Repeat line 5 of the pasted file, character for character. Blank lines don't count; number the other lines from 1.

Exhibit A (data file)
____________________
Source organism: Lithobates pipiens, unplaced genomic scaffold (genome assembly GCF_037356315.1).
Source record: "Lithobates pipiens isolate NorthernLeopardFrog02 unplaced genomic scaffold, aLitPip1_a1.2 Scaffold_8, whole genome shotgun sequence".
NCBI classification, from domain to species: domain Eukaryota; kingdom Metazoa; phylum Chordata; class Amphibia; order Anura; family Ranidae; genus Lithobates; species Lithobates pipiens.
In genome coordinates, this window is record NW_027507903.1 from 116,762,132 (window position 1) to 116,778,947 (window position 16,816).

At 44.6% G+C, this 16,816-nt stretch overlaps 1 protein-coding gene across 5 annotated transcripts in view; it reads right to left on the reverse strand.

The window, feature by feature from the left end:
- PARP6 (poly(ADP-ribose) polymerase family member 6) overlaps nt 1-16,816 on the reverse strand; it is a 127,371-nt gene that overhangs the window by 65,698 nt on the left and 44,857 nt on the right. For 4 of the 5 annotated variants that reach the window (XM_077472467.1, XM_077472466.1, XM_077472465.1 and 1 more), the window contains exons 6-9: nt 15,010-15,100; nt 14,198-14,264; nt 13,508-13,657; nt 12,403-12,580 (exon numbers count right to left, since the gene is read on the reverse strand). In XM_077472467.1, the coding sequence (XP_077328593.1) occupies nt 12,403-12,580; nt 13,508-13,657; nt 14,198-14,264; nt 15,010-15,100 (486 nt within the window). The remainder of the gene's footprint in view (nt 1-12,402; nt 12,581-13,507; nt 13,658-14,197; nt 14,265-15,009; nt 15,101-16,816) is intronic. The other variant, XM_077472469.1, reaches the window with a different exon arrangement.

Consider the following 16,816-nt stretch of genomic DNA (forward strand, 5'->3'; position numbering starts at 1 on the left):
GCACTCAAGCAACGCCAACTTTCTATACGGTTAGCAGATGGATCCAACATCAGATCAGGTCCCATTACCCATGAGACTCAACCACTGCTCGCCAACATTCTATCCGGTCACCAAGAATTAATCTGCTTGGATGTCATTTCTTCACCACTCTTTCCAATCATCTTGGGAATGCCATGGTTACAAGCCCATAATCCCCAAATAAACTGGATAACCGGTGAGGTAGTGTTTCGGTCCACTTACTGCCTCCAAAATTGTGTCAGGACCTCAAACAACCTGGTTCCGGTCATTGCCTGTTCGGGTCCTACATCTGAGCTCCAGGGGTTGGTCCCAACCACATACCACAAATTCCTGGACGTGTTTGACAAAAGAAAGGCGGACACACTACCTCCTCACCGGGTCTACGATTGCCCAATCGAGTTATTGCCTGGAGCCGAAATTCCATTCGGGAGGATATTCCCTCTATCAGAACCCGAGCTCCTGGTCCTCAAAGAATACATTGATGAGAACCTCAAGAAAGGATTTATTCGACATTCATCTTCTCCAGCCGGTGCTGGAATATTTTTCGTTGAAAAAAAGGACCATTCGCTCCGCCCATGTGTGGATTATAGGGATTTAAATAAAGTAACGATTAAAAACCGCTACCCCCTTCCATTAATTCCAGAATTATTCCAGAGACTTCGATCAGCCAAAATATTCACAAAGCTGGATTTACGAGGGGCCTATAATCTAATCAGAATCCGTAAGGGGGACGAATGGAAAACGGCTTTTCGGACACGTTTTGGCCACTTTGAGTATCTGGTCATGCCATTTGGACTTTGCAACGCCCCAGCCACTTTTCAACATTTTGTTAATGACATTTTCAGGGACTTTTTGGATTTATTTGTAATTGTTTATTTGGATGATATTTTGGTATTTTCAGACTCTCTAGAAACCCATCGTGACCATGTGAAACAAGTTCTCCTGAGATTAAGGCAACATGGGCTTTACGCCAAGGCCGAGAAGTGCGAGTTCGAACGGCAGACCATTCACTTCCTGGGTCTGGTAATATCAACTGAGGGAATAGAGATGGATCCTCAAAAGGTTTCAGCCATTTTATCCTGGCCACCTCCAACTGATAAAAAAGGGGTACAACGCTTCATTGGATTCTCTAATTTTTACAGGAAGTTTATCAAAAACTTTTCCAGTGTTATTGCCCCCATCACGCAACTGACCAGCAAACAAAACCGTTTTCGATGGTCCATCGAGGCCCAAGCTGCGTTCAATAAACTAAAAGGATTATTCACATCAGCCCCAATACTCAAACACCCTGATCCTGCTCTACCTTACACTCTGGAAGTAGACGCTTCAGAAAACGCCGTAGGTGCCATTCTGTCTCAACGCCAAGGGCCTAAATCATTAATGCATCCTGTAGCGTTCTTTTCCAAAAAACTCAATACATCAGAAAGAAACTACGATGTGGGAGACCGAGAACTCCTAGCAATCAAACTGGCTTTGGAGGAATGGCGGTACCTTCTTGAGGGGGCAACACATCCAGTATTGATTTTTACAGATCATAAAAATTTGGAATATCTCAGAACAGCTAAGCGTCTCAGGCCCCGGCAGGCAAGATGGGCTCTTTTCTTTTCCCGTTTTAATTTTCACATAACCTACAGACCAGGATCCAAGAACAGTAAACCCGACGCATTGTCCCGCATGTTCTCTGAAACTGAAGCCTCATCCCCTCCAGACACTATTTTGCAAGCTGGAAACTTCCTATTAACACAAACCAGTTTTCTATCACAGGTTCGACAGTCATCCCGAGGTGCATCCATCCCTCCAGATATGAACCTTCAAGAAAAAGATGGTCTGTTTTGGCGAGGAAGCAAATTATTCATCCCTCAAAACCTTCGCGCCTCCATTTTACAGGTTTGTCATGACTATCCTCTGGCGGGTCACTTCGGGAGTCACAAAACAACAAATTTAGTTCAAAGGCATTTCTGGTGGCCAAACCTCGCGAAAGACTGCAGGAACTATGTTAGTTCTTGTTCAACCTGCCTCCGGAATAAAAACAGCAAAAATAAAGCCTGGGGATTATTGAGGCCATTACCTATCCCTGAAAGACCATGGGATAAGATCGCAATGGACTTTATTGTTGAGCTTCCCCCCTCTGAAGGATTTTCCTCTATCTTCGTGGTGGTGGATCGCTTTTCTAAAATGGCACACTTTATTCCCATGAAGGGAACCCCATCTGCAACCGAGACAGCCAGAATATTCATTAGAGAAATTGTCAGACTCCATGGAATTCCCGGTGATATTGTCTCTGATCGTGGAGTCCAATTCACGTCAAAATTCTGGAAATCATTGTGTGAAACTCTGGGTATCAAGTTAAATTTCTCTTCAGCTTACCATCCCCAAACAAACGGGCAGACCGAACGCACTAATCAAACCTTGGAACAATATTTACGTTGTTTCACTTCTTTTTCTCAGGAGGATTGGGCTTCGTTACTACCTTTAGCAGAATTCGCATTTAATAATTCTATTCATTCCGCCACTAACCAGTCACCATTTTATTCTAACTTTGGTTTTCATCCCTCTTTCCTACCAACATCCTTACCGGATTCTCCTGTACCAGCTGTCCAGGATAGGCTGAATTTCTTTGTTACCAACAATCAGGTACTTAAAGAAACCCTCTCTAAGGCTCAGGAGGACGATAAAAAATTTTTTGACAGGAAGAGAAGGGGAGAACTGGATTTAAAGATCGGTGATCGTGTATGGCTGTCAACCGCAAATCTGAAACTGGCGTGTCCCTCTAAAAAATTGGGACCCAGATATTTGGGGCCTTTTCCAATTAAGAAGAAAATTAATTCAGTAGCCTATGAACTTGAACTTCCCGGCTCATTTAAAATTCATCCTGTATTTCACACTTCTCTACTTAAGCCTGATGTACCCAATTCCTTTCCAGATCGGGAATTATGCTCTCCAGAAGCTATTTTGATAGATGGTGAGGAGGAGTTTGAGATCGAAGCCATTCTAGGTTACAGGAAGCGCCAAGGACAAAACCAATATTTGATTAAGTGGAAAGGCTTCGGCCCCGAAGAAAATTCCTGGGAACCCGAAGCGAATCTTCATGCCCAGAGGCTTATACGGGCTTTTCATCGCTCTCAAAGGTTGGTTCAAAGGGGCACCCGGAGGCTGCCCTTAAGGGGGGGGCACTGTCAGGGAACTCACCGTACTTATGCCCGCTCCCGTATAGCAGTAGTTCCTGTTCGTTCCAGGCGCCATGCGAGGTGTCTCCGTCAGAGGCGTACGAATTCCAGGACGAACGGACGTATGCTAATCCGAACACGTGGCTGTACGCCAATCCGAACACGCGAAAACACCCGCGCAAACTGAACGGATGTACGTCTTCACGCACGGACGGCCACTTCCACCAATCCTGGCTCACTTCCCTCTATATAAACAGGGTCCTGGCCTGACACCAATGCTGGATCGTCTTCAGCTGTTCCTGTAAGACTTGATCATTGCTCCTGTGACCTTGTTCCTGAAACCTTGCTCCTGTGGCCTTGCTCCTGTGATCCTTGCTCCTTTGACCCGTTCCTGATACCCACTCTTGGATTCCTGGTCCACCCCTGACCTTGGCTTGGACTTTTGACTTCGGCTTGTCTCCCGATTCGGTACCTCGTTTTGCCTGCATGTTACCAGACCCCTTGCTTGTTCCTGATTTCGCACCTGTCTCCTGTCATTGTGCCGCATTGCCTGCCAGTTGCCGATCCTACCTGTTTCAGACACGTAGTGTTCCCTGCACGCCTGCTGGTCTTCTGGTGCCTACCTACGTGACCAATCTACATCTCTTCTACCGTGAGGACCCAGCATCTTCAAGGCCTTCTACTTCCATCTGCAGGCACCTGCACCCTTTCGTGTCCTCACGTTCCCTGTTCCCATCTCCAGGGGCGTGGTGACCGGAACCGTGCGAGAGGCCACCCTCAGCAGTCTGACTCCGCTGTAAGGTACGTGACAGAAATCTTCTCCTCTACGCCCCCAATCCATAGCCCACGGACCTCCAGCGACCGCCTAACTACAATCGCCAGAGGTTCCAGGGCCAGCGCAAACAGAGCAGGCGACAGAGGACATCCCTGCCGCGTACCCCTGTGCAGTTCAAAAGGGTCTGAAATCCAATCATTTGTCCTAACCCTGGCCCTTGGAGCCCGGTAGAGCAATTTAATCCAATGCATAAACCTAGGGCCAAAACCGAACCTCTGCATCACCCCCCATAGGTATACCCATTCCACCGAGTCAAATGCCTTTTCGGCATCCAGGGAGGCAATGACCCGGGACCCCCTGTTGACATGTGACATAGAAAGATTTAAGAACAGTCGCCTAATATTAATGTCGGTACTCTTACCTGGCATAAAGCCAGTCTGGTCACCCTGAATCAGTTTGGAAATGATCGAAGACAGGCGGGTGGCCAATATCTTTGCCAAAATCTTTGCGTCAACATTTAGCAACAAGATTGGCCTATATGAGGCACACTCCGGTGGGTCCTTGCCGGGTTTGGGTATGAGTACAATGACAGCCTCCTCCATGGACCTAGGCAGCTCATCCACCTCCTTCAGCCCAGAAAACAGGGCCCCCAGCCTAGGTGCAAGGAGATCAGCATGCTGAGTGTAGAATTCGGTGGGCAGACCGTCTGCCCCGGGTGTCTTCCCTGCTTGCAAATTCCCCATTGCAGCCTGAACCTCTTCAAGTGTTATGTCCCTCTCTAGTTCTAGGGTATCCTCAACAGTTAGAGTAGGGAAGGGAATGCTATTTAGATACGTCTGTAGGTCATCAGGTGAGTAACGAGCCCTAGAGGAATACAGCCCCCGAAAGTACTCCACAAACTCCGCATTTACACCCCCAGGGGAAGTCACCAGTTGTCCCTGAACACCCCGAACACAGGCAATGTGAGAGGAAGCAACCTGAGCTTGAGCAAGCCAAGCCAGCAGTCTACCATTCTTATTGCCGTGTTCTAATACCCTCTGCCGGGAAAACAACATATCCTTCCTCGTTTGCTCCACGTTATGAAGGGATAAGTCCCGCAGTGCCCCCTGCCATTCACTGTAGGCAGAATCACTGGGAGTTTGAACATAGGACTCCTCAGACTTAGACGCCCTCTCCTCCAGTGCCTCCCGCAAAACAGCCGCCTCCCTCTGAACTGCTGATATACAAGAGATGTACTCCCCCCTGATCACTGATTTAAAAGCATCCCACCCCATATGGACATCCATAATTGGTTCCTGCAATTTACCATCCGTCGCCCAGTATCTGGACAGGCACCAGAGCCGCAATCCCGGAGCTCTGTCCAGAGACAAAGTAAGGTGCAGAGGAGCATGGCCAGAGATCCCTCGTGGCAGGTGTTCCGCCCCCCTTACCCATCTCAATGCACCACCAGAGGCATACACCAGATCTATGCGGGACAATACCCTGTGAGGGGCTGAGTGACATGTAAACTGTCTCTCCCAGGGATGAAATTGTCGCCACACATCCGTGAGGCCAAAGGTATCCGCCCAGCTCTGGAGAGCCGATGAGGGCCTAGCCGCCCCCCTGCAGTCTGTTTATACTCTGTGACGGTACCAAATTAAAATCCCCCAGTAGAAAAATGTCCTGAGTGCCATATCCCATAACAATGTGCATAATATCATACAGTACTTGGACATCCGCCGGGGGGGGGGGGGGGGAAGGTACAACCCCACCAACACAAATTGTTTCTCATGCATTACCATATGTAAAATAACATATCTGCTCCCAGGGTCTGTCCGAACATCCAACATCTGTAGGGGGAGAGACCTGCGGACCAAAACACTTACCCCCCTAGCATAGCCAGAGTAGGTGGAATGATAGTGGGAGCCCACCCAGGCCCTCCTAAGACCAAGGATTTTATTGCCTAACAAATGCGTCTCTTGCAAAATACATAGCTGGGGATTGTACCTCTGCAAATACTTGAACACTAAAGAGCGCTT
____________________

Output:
At 44.6% G+C, this 16,816-nt stretch overlaps 1 protein-coding gene across 5 annotated transcripts in view; it reads right to left on the reverse strand.